• We promote the use of e-mail but then limit the amount of inbox storage or the size of files that can be attached to e-mails.
  • We tout the Internet as a data goldmine and then we block people from visiting so-called non-business sites. Sometimes it is human resources pushing this, but sometimes it is IT.
  • We provide people with a PC as a tool to make their job easier but lock it down so they can't add programs or even choose their own wallpaper.
  • We warn people of the dire consequences of not using the application properly, threatening them with legal action every time they use the application or start their PC.

The warning is especially aggravating as it serves no real purpose. Someone intent on using our systems for illegal purposes isn't going to be intimidated by those warnings. The warnings only insult the honest user and promote an image of the "IT Police." What's the point of that?

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CIO Job Description And The Need For Technical Experience Mon 22 Sep 08

Geekyderek_penmachineLast month Laurie Orlov had an interesting article on CIO.com. Her article "Why Specific Tech Experience Shouldn't Define the CIO Resume" has been rattling around in my mind (as things so often do) since then.

Laurie was commenting on CIO job descriptions "that demand skills in configuring servers, designing the website, creating a long-term strategy, 20 years of experience plus a deep track record in a subbranch of financial services. Or that specify knowledge of an arcane, perhaps obsolete technology."  I can relate to this as I've seen job description calling for the CIO to have specific programming skills in the latest technology and even list specific programming languages.  In short, these types of job descriptions focus on tactical, technical skills.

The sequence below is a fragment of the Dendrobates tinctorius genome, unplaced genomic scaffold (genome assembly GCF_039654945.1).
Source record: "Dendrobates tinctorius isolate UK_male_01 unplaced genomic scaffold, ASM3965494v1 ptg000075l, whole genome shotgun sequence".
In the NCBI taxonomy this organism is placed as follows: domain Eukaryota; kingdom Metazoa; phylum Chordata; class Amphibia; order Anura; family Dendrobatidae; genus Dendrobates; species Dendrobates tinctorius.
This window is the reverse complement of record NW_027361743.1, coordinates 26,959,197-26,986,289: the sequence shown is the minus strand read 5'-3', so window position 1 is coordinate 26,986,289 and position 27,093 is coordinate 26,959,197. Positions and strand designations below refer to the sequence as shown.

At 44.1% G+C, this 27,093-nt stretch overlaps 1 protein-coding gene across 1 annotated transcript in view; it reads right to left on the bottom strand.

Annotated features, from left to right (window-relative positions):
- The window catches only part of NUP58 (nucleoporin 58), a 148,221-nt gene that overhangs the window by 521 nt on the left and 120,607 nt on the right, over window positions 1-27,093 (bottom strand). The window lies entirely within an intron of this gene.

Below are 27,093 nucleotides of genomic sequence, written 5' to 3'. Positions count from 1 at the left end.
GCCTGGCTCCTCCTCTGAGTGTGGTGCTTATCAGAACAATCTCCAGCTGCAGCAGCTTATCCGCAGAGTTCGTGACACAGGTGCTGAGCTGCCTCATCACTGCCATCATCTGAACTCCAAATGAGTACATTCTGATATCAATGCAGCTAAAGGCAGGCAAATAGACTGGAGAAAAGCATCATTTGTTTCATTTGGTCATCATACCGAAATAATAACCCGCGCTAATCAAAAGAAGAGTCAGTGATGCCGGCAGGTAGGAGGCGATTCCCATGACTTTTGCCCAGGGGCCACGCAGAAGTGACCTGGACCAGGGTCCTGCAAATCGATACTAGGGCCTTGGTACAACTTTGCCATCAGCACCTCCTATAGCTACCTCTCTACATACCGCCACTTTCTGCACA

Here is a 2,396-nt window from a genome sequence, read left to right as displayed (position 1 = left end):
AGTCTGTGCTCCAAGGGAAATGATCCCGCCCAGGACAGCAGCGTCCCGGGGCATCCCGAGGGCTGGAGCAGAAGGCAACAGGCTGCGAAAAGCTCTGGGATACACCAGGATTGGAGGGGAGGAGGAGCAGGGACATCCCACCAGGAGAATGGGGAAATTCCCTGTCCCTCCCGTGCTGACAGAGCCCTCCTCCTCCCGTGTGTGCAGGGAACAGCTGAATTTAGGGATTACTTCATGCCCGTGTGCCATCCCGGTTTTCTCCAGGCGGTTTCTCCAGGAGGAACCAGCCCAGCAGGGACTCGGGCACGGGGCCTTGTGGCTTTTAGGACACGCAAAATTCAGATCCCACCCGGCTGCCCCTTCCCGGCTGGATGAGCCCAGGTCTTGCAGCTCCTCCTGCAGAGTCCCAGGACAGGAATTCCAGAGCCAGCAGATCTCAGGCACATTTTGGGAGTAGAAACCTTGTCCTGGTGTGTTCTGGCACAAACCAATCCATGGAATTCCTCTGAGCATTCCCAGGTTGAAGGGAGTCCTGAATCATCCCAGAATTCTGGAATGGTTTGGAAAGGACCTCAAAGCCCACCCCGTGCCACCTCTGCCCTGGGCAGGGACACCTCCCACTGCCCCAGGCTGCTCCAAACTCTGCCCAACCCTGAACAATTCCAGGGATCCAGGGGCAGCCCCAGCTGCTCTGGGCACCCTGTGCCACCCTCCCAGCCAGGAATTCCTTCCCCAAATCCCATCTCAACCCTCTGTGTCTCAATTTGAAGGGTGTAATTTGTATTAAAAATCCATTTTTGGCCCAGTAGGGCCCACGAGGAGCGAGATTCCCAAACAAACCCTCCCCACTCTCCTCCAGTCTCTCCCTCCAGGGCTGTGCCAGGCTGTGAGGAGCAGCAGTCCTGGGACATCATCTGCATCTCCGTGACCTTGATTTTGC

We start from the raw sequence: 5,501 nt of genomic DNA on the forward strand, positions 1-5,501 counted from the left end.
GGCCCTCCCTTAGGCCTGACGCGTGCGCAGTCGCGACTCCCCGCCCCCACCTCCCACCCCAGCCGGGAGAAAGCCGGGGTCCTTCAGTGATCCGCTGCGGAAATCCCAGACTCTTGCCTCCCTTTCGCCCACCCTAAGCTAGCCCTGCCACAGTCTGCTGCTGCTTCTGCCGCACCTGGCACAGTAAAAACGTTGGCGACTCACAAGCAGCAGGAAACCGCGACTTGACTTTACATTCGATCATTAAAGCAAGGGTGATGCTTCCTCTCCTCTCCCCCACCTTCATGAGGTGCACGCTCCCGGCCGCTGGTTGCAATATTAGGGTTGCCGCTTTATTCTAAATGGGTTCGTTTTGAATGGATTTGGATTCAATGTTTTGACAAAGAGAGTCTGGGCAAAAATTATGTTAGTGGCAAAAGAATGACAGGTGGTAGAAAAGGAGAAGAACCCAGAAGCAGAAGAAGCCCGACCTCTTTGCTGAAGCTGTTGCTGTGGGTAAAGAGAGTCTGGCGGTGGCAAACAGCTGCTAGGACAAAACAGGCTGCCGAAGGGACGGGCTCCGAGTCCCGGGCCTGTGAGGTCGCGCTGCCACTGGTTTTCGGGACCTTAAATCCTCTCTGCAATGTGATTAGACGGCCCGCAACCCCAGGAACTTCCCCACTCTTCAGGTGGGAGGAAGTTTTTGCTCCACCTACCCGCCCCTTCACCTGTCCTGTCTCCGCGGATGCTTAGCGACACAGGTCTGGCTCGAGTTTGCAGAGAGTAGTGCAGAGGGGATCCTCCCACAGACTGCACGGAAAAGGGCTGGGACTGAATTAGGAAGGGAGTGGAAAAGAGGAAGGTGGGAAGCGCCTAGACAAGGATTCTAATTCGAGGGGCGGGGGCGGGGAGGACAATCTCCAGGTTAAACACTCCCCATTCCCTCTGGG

The irony in all this is as Laurie correctly points out is that "They want CIOs they can understand (no techno-speak, please) and who understand business. So even if a CIO enters with a laundry list of technical experience that matches what the company asked for in the job description, chances are she's going to spend virtually no time in the new job using those skills."

The part of all this that been rattling around in my mind is -- Why?  Why do people write these kinds of job descriptions.  After giving it some thought, the answer that I come to is rather straightforward and simple -- they don't know any better!  I'm not trying to be mean or belittle anyone but state this very plainly.  The people that write these job descriptions (probably someone in Human Resources) and the hiring managers don't really understand what a CIO can or should do. 

We can argue about who's fault this but that is not helpful.  Rather than argue about fault we should ask the question -- What can we do to change this so people understand what CIOs do?